Here we report another example of quasi-2D systems in which relative optical transparency is quantized in units of πα because of quantization of the dynamic conductance. We show that plasmonic nanoarrays fabricated on a thin metallic sublayer can absorb light in a universal quantized manner. We attribute this quantization to the quantized contact resistance induced by plasmonic near-fields. Our work opens a new direction in studying quantum effects in plasmonic optics.
The studied plasmonic system consists of a high-quality regular array of gold nanoparticles (nanopillars) fabricated on a thin metallic sublayer (Fig. 1a). The fabrication and measurement procedures are described in Methods. It is worth noting that the sizes of the nanopillars should be uniform over the whole sample and the thickness of natural oxide of the sublayer should be as small as possible and uniform. Similar regular high-quality arrays have been used to realize ultra-narrow plasmonic resonances9,10, nanotweezing11, optomagnetic12,13 and negative index metamaterials14,15.
Quantized relative transparency of plasmonic nanoarrays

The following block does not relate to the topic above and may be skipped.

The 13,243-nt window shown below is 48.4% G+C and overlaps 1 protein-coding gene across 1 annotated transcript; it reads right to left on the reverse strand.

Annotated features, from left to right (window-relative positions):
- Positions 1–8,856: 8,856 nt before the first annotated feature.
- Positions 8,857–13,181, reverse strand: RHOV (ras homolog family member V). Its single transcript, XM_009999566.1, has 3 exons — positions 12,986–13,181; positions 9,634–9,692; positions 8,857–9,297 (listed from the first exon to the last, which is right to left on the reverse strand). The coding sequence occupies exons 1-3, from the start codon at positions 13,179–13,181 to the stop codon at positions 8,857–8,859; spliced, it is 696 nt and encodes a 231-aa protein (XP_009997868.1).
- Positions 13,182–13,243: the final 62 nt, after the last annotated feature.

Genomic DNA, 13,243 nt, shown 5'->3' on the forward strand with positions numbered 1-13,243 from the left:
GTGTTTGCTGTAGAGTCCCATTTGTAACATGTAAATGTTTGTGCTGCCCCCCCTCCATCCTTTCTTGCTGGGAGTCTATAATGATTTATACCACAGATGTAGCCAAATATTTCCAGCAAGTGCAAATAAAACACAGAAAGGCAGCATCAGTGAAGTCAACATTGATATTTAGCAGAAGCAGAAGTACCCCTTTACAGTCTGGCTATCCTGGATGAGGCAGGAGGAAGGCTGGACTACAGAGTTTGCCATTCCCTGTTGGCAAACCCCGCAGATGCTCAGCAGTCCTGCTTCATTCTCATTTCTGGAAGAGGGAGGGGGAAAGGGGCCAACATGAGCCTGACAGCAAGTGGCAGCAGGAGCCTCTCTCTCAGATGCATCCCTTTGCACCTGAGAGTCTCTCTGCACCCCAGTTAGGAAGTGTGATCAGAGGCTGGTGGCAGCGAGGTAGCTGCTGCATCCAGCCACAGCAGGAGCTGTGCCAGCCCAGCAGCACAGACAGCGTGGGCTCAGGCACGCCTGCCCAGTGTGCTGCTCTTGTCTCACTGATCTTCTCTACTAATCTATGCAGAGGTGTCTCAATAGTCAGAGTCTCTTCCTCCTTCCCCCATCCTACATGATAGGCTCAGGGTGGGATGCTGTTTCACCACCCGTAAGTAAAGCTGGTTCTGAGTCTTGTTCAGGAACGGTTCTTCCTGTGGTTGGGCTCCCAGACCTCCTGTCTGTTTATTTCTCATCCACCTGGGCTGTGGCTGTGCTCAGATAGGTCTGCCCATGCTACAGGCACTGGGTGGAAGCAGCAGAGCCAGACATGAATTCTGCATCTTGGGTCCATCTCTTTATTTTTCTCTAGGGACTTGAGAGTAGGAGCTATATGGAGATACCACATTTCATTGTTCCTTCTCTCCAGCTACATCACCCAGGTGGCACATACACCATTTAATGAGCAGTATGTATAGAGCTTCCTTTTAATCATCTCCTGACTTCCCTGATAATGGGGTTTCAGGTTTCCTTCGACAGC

Figure 1b shows typical relative optical extinction spectra of the studied nanopillar arrays on a glass substrate for different average sizes of the pillars (at a fixed height of the pillars h=90 nm, and the period of the square lattice a=320 nm) obtained after a wet-etch of the Cr layer. The spectra have been normalized by the light transmission measured outside the arrays, as described in Methods. The nanopillars demonstrate pronounced localized plasmon resonance (LPR) at 600 nm (the LPR region is marked by blue colour), a small peak at 520 nm (which we believe is related to the real part of interband permittivity modified by the presence of the Drude contribution16; for analysis, ref. 15) and a broad interband increase of absorption in the ultraviolet range16. The presence of the thin metallic sublayer (covered by a naturally formed oxide) under the nanoparticles suppresses the main plasmonic resonance17 (Fig. 1c, d). A less conductive 5 nm sublayer of Ti (Fig. 1c) suppresses LPR to a lesser extent than a more conductive 5 nm sublayer of Cr (Fig. 1d). At the same time, the presence of the metallic sublayer increases both the interband peak and the interband shoulder in the violet part of the spectrum. For completeness, we show the absolute light transmission through a 5-nm layer of Ti (Fig. 1e) and a 5-nm layer of Cr (Fig. 1f) deposited on a glass substrate, measured outside the nanopillar arrays and used for the normalization of the spectra. Figure 1e,f can be used to restore the absolute light transmission through the samples.